While Aunt Shirley and I were shopping for her new living furniture, she hoped she could find a painting to hang over the sofa. The wall art in the furniture store sold for $500 – a bit much. But while we were looking, she noticed a beautiful picture of an autumn scene as the desktop on a nearby PC. “That would look great over the sofa,” she said. And that got my juices going.
We made our own wall art project (pictured above) and you can too following these steps.
Use Google or Yahoo to find an image. Enter a search term, e.g. autumn, click the image link, and then click the Search button. On the results page, select Wallpaper or Large to make sure your results point to suitably sized images. Here’s the image we selected.
It's dimensions were 1600 x 1200 pixels. We wanted an image that was wide and not so tall, so I removed the top quarter. Using the program IrfanView, I literally cropped off the top 400 pixels. (IrfanView is a fantastic utility. Get your own copy here.)
I then divided the image into 12 segments (400 x 300), making 3 rows and 4 columns as shown below.
I wanted to print each segment as an 8 x 10 inch
picture. So, I had to expand the segments from 400 x 300 pixels to 8 x
10 inches. In order to do that proportionately, there were two options.
Nearly, done. Now go to the Dollar Store and buy 12 black frames. Then, print the twelve segments on photo quality paper – REMEMBER to first set your printer to high photo quality. Then, trim the printed photos to fit their 8 x 10 frames and stuff ‘em in.
Finally, here’s how I opted to hang them on the wall. The wall surface was paint over drywall. Hanging them using standard frame wire and nails in the wall just wouldn’t do. This project requires that the segments fit flush to the wall. The good news is that the frames are very lightweight. So my solution was foam-mounting tape, by Scotch. Be advised, this tape comes in two strengths – permanent and nearly permanent. I selected the “nearly permanent” to ensure that the tape could be removed even though removing it is hard work and takes a while, at least it can be done without damaging the wall.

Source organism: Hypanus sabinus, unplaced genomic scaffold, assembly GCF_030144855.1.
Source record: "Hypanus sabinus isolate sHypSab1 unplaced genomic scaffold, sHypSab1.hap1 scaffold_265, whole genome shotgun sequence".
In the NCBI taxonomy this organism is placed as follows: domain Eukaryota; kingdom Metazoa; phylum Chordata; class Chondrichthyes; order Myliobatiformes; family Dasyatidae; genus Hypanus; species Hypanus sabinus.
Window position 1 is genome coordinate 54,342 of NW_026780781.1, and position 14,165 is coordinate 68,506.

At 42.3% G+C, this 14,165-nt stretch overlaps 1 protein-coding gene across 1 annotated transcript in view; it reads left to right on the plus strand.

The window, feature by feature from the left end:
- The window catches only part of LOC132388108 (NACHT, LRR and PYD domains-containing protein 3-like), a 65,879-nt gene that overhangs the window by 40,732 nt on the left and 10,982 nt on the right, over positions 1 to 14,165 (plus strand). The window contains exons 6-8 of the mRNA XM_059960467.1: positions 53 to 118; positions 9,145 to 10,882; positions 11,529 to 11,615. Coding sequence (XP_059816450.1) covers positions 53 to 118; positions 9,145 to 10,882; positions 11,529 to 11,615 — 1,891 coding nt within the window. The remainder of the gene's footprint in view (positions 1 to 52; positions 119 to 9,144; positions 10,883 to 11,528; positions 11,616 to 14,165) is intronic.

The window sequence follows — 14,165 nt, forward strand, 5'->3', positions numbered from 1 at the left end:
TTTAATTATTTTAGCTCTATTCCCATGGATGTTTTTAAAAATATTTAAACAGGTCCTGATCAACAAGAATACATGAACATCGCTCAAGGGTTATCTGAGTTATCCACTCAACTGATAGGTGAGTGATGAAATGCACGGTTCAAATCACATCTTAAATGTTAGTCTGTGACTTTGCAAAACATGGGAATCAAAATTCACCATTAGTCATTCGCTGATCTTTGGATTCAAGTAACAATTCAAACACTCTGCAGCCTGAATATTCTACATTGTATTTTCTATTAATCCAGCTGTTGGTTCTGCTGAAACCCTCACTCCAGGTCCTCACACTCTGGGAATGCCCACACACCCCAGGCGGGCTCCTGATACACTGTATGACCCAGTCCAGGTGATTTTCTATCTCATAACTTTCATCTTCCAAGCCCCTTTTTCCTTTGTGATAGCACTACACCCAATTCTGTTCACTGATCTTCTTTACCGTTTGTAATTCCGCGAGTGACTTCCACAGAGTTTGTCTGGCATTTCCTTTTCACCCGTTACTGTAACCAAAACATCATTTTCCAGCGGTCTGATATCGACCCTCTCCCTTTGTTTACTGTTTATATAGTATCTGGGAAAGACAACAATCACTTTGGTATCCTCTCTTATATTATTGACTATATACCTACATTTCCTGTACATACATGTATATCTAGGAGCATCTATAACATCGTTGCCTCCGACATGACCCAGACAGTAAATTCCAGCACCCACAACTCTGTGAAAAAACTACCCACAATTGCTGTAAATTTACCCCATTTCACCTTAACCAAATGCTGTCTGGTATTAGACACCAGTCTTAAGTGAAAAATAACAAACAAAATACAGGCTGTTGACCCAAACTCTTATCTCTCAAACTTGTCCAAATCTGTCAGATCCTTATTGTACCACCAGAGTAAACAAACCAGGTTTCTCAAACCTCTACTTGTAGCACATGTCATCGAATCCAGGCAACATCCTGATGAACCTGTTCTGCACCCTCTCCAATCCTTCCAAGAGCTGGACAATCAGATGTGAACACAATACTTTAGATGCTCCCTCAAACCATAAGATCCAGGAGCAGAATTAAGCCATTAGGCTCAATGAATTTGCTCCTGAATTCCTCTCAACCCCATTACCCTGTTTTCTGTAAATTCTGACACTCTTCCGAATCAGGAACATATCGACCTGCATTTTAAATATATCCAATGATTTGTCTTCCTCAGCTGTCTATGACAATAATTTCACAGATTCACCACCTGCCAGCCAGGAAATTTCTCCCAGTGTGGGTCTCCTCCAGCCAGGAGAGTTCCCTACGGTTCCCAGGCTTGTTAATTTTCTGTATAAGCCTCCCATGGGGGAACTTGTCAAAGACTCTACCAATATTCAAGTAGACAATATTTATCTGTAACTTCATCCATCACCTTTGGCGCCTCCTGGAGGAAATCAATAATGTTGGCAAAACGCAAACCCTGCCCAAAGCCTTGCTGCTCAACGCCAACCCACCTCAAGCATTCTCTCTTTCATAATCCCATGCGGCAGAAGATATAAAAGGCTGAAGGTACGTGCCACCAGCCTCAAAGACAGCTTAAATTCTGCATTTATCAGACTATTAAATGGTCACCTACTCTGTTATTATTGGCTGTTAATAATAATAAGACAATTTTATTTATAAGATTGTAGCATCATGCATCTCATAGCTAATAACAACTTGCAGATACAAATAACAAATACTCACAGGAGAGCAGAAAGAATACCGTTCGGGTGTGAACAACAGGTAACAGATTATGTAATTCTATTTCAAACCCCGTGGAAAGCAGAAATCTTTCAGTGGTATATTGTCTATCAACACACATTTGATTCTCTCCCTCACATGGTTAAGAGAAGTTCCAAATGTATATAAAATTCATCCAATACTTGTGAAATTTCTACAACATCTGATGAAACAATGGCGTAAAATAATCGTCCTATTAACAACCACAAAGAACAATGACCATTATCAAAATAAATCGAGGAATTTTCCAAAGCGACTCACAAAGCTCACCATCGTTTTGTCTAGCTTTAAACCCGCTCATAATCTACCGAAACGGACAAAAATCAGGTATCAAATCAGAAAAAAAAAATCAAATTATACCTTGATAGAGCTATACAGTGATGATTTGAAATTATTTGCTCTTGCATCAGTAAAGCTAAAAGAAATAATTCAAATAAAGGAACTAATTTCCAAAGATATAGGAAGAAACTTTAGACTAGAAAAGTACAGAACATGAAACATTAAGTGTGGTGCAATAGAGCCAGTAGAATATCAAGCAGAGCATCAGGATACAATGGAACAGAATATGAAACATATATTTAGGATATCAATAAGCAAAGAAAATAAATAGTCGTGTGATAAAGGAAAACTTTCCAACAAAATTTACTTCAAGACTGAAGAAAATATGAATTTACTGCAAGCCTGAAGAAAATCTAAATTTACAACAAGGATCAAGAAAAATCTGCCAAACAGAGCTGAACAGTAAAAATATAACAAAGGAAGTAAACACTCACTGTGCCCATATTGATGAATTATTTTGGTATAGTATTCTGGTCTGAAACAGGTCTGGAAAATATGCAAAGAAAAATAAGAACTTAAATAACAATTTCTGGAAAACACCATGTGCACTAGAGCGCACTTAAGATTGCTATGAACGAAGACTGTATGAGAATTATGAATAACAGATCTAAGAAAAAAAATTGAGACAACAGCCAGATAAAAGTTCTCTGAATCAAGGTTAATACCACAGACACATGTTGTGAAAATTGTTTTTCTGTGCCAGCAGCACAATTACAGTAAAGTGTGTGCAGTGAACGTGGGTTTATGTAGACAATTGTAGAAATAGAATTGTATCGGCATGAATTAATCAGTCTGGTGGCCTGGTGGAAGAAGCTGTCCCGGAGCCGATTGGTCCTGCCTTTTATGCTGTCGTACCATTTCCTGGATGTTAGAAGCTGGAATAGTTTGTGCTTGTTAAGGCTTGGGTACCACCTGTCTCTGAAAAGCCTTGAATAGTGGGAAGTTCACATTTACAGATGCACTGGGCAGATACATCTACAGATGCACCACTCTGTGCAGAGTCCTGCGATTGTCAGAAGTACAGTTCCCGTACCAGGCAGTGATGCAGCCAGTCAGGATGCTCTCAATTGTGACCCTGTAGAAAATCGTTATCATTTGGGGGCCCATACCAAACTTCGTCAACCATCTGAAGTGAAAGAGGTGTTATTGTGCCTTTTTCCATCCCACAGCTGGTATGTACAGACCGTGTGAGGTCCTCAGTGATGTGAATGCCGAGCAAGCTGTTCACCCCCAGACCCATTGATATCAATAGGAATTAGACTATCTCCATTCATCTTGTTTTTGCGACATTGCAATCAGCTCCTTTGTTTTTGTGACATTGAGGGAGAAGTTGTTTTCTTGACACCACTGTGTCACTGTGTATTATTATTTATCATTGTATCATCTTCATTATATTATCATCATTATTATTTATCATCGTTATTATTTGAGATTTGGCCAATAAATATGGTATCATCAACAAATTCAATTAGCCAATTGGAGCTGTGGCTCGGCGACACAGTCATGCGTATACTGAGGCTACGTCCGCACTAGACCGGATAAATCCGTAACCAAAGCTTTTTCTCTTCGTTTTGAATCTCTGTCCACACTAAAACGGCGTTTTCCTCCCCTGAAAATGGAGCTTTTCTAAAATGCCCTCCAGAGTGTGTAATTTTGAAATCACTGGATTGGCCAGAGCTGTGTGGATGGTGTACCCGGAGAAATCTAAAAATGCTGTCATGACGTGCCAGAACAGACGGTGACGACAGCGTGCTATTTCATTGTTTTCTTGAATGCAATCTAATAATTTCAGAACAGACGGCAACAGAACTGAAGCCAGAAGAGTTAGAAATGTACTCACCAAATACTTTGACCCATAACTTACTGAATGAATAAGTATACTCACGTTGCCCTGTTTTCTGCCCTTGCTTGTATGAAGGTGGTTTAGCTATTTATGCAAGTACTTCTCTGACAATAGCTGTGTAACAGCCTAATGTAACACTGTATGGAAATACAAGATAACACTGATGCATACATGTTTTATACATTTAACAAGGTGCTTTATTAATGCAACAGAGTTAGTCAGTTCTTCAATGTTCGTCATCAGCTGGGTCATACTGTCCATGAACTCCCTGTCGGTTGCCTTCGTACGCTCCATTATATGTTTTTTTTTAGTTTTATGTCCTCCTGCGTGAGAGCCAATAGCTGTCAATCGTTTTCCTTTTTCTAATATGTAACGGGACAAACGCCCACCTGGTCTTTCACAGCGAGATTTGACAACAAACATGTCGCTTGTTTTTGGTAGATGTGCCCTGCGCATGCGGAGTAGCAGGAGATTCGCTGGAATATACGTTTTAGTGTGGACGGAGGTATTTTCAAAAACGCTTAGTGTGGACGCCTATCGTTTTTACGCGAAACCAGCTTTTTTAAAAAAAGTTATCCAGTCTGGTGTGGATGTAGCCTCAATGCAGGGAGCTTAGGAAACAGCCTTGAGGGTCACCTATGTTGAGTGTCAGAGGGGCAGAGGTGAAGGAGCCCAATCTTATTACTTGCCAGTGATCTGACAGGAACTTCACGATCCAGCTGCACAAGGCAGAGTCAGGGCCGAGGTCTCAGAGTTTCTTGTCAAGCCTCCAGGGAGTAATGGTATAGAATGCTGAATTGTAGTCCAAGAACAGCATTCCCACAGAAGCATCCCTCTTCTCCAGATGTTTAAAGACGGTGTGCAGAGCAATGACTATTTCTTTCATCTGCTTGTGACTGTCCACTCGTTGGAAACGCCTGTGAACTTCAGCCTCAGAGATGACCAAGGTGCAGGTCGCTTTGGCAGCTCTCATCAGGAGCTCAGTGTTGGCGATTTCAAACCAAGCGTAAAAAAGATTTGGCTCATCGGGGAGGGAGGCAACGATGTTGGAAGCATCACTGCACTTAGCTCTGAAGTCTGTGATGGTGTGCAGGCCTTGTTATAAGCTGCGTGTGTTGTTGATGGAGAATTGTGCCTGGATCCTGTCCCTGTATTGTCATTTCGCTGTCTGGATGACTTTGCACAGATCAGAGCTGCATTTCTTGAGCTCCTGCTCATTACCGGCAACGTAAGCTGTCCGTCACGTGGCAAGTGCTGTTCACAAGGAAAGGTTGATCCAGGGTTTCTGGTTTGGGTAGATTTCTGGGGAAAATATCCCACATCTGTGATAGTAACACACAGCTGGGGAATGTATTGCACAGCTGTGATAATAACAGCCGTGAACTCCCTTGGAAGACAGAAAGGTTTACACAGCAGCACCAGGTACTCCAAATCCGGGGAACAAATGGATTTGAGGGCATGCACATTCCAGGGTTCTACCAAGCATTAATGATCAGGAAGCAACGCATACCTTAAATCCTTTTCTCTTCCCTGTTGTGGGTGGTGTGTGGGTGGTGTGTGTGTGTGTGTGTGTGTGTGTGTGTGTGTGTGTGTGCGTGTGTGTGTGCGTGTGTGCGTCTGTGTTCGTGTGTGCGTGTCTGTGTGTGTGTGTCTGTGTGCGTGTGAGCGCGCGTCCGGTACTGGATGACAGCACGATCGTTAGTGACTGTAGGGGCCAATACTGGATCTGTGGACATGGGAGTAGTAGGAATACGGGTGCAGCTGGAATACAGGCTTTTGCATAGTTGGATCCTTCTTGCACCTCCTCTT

=== Improvements I’ll use the next time I try this
When cutting the whole photo into segments, omit a space between the segments equal to the width of the two adjoining picture frames.
After accounting for the width of the frame, crop the original photo to be a multiple of an 8 x 10 photo. That way the smaller segments will automatically be expandable to an 8 x 10 size with the aspect ratio being maintained.
After printing the photos, let them dry for at least four hours before putting them in the frames. If the photo print is the least bit wet when it touches the glass, it will stick and make a mess.
Consider mounting the frames on a sturdy sheet of plywood so the artwork becomes a single unit that can be hung with conventional picture hanging wire and nails. This allows it to be relocated without the hassle of getting the tape off the wall.
I neglected to explain how I dropped Aunt Shirley’s “Peasant Girl” photo into the scene. Well, that’ll have to wait for another day when I document all my tricks using nothing but Microsoft ® Paint – that’s the free imaging program that comes with MS-Windows.
Copyright © Yale Schwartz, 2009
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